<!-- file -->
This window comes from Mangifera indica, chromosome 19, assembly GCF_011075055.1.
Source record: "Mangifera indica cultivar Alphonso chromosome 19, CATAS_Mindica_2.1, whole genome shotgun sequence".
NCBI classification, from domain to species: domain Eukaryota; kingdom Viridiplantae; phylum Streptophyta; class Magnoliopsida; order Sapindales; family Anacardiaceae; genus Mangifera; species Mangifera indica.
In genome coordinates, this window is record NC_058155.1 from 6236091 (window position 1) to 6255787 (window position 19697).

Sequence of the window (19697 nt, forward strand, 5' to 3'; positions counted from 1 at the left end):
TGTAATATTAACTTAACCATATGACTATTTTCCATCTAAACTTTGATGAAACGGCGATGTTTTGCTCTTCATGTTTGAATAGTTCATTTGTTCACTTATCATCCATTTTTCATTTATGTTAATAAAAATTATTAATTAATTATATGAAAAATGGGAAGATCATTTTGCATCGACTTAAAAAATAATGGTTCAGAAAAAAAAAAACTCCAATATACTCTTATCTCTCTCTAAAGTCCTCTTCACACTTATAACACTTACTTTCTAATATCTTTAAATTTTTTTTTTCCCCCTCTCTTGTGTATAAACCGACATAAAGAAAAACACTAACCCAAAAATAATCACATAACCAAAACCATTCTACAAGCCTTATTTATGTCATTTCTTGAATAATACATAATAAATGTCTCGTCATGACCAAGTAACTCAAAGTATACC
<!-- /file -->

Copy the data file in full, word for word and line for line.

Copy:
This window comes from Mangifera indica, chromosome 19, assembly GCF_011075055.1.
Source record: "Mangifera indica cultivar Alphonso chromosome 19, CATAS_Mindica_2.1, whole genome shotgun sequence".
NCBI classification, from domain to species: domain Eukaryota; kingdom Viridiplantae; phylum Streptophyta; class Magnoliopsida; order Sapindales; family Anacardiaceae; genus Mangifera; species Mangifera indica.
In genome coordinates, this window is record NC_058155.1 from 6236091 (window position 1) to 6255787 (window position 19697).

Sequence of the window (19697 nt, forward strand, 5' to 3'; positions counted from 1 at the left end):
TGTAATATTAACTTAACCATATGACTATTTTCCATCTAAACTTTGATGAAACGGCGATGTTTTGCTCTTCATGTTTGAATAGTTCATTTGTTCACTTATCATCCATTTTTCATTTATGTTAATAAAAATTATTAATTAATTATATGAAAAATGGGAAGATCATTTTGCATCGACTTAAAAAATAATGGTTCAGAAAAAAAAAAACTCCAATATACTCTTATCTCTCTCTAAAGTCCTCTTCACACTTATAACACTTACTTTCTAATATCTTTAAATTTTTTTTTTCCCCCTCTCTTGTGTATAAACCGACATAAAGAAAAACACTAACCCAAAAATAATCACATAACCAAAACCATTCTACAAGCCTTATTTATGTCATTTCTTGAATAATACATAATAAATGTCTCGTCATGACCAAGTAACTCAAAGTATACC